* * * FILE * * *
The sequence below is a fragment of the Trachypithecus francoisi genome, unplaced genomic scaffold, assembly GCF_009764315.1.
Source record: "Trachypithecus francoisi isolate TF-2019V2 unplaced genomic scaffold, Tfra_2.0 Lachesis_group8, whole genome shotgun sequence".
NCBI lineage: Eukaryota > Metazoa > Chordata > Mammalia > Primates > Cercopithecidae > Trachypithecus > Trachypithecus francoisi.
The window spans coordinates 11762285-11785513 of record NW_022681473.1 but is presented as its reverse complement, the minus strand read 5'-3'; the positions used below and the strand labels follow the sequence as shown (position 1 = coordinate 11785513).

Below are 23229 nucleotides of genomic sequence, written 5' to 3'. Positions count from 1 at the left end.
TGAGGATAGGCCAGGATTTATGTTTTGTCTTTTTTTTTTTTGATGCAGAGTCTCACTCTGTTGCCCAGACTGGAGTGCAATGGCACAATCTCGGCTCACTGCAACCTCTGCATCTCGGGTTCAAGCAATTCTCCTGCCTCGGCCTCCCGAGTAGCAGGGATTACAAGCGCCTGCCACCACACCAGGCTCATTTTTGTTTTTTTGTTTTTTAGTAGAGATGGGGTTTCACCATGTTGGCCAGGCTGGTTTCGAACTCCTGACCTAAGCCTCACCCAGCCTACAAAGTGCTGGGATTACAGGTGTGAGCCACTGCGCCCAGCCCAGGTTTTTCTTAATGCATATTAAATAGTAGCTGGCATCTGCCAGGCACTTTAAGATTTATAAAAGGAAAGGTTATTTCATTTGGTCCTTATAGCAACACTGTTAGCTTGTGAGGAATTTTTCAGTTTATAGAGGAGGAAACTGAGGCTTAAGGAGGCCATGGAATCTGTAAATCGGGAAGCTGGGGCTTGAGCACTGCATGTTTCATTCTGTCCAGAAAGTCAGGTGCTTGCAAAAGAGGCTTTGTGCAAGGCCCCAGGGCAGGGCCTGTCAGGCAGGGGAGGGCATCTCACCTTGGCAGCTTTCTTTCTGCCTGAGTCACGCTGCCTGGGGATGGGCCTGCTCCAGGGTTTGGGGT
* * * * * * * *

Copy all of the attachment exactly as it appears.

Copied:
The sequence below is a fragment of the Trachypithecus francoisi genome, unplaced genomic scaffold, assembly GCF_009764315.1.
Source record: "Trachypithecus francoisi isolate TF-2019V2 unplaced genomic scaffold, Tfra_2.0 Lachesis_group8, whole genome shotgun sequence".
NCBI lineage: Eukaryota > Metazoa > Chordata > Mammalia > Primates > Cercopithecidae > Trachypithecus > Trachypithecus francoisi.
The window spans coordinates 11762285-11785513 of record NW_022681473.1 but is presented as its reverse complement, the minus strand read 5'-3'; the positions used below and the strand labels follow the sequence as shown (position 1 = coordinate 11785513).

Below are 23229 nucleotides of genomic sequence, written 5' to 3'. Positions count from 1 at the left end.
TGAGGATAGGCCAGGATTTATGTTTTGTCTTTTTTTTTTTTGATGCAGAGTCTCACTCTGTTGCCCAGACTGGAGTGCAATGGCACAATCTCGGCTCACTGCAACCTCTGCATCTCGGGTTCAAGCAATTCTCCTGCCTCGGCCTCCCGAGTAGCAGGGATTACAAGCGCCTGCCACCACACCAGGCTCATTTTTGTTTTTTTGTTTTTTAGTAGAGATGGGGTTTCACCATGTTGGCCAGGCTGGTTTCGAACTCCTGACCTAAGCCTCACCCAGCCTACAAAGTGCTGGGATTACAGGTGTGAGCCACTGCGCCCAGCCCAGGTTTTTCTTAATGCATATTAAATAGTAGCTGGCATCTGCCAGGCACTTTAAGATTTATAAAAGGAAAGGTTATTTCATTTGGTCCTTATAGCAACACTGTTAGCTTGTGAGGAATTTTTCAGTTTATAGAGGAGGAAACTGAGGCTTAAGGAGGCCATGGAATCTGTAAATCGGGAAGCTGGGGCTTGAGCACTGCATGTTTCATTCTGTCCAGAAAGTCAGGTGCTTGCAAAAGAGGCTTTGTGCAAGGCCCCAGGGCAGGGCCTGTCAGGCAGGGGAGGGCATCTCACCTTGGCAGCTTTCTTTCTGCCTGAGTCACGCTGCCTGGGGATGGGCCTGCTCCAGGGTTTGGGGT